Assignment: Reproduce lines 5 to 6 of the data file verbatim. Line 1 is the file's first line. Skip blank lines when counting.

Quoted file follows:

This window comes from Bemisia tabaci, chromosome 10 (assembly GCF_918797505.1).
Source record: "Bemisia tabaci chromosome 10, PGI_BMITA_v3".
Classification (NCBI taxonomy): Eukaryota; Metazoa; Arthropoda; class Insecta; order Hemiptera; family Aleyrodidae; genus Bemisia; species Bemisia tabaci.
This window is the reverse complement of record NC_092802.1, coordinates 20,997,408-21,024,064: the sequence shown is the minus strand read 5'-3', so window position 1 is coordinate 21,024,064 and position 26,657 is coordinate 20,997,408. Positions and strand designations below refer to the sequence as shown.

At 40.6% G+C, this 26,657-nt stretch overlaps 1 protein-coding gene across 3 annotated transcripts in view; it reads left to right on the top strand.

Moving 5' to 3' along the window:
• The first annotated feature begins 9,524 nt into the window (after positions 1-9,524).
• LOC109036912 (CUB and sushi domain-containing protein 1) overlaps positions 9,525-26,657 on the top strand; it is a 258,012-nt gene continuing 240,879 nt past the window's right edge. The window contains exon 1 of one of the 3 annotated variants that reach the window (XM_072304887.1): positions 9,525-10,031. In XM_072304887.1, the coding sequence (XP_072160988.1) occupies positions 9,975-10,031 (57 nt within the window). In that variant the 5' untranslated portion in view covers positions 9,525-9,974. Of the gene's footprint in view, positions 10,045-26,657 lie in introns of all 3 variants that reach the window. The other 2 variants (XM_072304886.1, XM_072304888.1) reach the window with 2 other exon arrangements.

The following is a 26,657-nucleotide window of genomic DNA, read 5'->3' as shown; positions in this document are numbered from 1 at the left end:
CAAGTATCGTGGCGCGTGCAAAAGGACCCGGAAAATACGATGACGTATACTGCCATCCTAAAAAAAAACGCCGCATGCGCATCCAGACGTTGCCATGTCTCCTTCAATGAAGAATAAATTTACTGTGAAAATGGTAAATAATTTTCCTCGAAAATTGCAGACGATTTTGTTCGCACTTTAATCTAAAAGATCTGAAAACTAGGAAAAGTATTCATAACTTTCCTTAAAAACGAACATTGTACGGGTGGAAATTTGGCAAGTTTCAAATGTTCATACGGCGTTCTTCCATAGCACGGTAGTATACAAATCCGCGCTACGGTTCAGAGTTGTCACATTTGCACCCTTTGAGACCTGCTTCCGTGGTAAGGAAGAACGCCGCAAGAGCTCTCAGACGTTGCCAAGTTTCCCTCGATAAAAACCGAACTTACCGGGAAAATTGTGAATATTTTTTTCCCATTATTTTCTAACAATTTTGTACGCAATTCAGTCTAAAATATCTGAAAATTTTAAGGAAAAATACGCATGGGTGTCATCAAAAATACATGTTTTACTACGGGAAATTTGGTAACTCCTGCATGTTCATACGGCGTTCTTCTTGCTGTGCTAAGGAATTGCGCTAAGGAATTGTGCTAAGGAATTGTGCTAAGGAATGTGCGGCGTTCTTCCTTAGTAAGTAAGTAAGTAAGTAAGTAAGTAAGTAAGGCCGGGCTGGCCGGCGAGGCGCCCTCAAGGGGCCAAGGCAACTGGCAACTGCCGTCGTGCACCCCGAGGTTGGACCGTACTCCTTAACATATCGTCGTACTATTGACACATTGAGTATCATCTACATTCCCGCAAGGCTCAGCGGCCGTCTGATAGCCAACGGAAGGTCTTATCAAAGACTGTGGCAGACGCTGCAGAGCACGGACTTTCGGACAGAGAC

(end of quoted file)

At 40.6% G+C, this 26,657-nt stretch overlaps 1 protein-coding gene across 3 annotated transcripts in view; it reads left to right on the top strand.

Moving 5' to 3' along the window: